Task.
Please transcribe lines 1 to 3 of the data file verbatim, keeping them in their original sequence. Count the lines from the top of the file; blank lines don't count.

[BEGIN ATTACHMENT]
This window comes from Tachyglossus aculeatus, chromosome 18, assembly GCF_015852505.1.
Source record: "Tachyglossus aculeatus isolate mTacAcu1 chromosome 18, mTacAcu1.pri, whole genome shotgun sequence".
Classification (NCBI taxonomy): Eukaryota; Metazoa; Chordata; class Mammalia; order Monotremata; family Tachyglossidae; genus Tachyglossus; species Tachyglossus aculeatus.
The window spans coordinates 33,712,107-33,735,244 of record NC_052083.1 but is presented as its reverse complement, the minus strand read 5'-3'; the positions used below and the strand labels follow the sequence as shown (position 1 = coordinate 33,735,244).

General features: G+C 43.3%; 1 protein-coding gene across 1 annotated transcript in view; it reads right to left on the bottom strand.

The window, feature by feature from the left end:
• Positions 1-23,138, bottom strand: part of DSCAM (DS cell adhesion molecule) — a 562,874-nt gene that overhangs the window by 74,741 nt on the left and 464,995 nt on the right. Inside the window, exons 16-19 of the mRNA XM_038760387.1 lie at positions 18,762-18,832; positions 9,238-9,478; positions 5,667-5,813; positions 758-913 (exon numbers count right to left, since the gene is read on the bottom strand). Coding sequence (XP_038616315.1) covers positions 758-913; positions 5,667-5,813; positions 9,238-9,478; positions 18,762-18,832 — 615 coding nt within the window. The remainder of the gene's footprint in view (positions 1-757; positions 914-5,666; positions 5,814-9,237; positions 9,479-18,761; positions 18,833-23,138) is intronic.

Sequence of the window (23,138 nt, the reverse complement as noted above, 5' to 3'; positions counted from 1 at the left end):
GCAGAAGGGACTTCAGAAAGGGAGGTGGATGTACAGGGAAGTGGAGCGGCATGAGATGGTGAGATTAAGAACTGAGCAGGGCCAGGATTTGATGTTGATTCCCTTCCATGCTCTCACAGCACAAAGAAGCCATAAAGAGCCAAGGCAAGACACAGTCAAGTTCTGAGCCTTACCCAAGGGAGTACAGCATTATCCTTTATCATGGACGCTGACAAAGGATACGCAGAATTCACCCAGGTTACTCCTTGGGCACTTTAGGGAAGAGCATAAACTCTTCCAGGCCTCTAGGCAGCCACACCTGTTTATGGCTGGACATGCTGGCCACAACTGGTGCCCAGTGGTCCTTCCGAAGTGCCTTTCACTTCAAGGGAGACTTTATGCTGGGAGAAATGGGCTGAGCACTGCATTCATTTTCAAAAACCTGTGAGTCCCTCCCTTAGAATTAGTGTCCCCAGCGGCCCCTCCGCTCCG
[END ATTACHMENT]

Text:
This window comes from Tachyglossus aculeatus, chromosome 18, assembly GCF_015852505.1.
Source record: "Tachyglossus aculeatus isolate mTacAcu1 chromosome 18, mTacAcu1.pri, whole genome shotgun sequence".
Classification (NCBI taxonomy): Eukaryota; Metazoa; Chordata; class Mammalia; order Monotremata; family Tachyglossidae; genus Tachyglossus; species Tachyglossus aculeatus.